Glen Campbell moved to Alzheimer’s care facility, report says

Glen Campbell, shown performing in 2011 at Club Nokia in Los Angeles, reportedly has been moved into an Alzheimer's disease care facility.
Glen Campbell, shown performing in 2011 at Club Nokia in Los Angeles, reportedly has been moved into an Alzheimer’s disease care facility.
(Lawrence K. Ho / Los Angeles Times)

Glen Campbell has been moved into an Alzheimer’s disease care facility, a friend of his family has told People magazine.

The singer’s battle with Alzheimer’s has sparked an outpouring of support and sympathy from fans since he and his wife Kim went public with his diagnosis in 2011. They explained their decision as being motivated by his wish to continue performing as long as possible, and said he didn’t want audiences speculating about what might be the cause of his occasional forgetfulness of song lyrics, confusion and repetition of between-song banter.

People’s report suggested the move could be temporary, and quoted the source as saying, “I’m not sure what the permanent plan is for him yet. We will know more next week.”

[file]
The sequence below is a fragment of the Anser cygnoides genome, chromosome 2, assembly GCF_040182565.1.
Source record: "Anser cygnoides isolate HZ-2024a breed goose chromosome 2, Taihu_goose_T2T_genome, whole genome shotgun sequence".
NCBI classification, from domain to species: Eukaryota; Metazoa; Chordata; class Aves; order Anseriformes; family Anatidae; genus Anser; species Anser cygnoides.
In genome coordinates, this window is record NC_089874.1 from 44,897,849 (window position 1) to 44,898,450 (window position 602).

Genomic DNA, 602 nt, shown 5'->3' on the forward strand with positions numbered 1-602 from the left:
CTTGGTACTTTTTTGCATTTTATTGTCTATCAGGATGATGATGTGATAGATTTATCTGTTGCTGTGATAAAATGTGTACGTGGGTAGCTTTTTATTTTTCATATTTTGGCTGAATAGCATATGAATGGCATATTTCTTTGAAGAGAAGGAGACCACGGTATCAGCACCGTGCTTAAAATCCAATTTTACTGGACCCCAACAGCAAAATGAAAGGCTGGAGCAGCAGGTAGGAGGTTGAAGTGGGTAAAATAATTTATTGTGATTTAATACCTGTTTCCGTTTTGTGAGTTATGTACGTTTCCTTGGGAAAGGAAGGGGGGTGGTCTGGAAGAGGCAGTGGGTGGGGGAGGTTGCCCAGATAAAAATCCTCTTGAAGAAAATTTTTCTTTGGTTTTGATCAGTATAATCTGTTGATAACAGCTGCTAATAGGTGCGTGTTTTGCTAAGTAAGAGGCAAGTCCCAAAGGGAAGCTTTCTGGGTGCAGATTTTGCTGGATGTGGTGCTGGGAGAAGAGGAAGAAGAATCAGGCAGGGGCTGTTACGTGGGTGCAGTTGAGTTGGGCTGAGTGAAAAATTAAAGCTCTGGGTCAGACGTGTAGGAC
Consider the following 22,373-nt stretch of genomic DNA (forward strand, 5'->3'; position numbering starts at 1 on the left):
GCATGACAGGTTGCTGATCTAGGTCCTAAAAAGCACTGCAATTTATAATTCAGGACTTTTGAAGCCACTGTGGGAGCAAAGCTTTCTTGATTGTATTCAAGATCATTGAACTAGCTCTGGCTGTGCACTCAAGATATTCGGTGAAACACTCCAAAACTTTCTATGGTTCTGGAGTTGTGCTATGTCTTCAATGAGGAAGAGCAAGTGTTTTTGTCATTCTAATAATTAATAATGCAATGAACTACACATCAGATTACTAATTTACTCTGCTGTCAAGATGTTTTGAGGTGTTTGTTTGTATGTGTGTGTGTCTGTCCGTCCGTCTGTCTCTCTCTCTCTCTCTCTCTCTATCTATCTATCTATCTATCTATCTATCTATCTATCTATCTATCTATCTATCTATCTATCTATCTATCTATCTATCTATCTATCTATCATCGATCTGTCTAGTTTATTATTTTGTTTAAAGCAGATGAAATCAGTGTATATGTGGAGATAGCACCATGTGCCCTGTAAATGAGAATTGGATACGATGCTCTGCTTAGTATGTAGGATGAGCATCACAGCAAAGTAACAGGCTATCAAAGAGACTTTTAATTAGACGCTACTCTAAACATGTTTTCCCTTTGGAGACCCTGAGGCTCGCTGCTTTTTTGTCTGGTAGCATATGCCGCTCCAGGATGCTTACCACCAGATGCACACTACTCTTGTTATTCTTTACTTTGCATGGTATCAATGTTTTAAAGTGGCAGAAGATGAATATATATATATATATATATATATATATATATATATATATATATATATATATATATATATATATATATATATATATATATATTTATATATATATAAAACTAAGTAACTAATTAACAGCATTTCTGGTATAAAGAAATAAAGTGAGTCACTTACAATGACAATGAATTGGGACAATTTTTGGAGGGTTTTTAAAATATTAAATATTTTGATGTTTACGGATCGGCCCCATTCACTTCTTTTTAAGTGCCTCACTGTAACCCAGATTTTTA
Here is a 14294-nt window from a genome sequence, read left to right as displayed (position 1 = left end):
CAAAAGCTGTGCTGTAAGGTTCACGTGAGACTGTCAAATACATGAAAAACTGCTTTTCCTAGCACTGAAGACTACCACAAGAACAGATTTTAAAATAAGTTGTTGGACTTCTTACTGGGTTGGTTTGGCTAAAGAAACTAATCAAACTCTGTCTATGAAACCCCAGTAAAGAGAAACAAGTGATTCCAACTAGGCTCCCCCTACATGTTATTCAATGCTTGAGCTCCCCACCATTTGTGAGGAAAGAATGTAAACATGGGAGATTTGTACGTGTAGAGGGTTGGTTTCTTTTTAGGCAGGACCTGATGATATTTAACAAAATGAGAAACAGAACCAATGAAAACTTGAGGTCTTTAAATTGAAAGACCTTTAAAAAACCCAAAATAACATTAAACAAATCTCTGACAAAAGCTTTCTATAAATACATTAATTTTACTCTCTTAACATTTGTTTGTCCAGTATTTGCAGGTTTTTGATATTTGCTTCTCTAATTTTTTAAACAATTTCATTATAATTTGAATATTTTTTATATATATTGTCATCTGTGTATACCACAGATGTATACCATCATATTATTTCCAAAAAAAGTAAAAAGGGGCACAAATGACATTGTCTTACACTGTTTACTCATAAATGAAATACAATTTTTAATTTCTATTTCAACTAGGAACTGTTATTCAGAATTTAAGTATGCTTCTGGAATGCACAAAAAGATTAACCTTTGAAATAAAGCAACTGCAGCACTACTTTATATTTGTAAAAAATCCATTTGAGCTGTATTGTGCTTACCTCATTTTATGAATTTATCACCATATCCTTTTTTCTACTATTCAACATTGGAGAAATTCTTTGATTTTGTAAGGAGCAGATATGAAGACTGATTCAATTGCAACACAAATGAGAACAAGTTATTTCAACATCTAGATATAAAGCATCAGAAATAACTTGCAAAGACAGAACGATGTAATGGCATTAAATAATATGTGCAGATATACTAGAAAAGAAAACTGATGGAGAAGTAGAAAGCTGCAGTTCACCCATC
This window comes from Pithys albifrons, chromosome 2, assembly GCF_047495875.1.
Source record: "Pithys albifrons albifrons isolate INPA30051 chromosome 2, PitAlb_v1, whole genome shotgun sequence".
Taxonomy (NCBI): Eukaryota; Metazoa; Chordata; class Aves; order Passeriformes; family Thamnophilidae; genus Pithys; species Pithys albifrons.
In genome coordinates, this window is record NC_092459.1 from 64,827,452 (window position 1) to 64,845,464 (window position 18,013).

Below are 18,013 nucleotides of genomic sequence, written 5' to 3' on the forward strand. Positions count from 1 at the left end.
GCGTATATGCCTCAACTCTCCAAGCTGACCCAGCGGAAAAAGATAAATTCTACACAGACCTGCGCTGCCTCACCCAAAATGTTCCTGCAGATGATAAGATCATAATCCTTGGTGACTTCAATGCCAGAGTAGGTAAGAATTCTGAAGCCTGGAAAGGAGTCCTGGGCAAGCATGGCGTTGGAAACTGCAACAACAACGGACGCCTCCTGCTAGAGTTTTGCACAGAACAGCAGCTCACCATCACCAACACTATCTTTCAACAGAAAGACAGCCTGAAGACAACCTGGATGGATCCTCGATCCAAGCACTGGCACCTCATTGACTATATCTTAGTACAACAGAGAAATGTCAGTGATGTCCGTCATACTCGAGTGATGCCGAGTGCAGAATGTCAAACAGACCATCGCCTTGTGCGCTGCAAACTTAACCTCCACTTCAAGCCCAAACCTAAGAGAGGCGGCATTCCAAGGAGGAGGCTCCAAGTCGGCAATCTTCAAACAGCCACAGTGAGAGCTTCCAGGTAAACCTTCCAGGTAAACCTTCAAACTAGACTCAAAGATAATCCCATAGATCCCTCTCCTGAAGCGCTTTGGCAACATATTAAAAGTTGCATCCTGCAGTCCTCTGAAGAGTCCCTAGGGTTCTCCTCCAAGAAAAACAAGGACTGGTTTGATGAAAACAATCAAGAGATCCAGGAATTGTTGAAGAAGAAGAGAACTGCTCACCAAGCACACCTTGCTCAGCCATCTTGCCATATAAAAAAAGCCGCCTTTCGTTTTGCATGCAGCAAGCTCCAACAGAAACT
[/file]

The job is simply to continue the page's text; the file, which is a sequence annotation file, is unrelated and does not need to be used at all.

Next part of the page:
REVIEW: Glen Campbell revisits hits on ‘See You There’

The Arkansas native, who worked as a session guitarist in Hollywood recording studios and performed with the Beach Boys before becoming a star in his own right, launched a formal “farewell tour” in 2012. But last spring he canceled performances as his condition deteriorated and he was unable to travel for shows in Australia and New Zealand.

Before that, however, he played a final L.A. concert at the Hollywood Bowl, where Times pop music critic Randall Roberts said he performed with “effortless grace, and had he not announced in 2011 that he was living with Alzheimer’s disease, few in the crowd would have been the wiser. In fact, he was sharper and more precise during this gig than he was last year at Club Nokia, where he kicked off the Farewell Tour.”

Campbell and his wife sold their Malibu home at the end of 2012. He released two well-received albums recorded as he was beginning to experience the symptoms of Alzheimer’s: “Ghost in the Canvas” in 2011 and “See You There,” consisting of new versions of many of his signature songs mostly recorded during the “Ghost in the Canvas” sessions, in 2013.


Glen Campbell: Fading with grace


Review: ‘See You There’ revisits Glen Campbell’s hits

Review: Glen Campbell’s farewell at the Hollywood Bowl

Follow Randy Lewis on Twitter: @RandyLewis2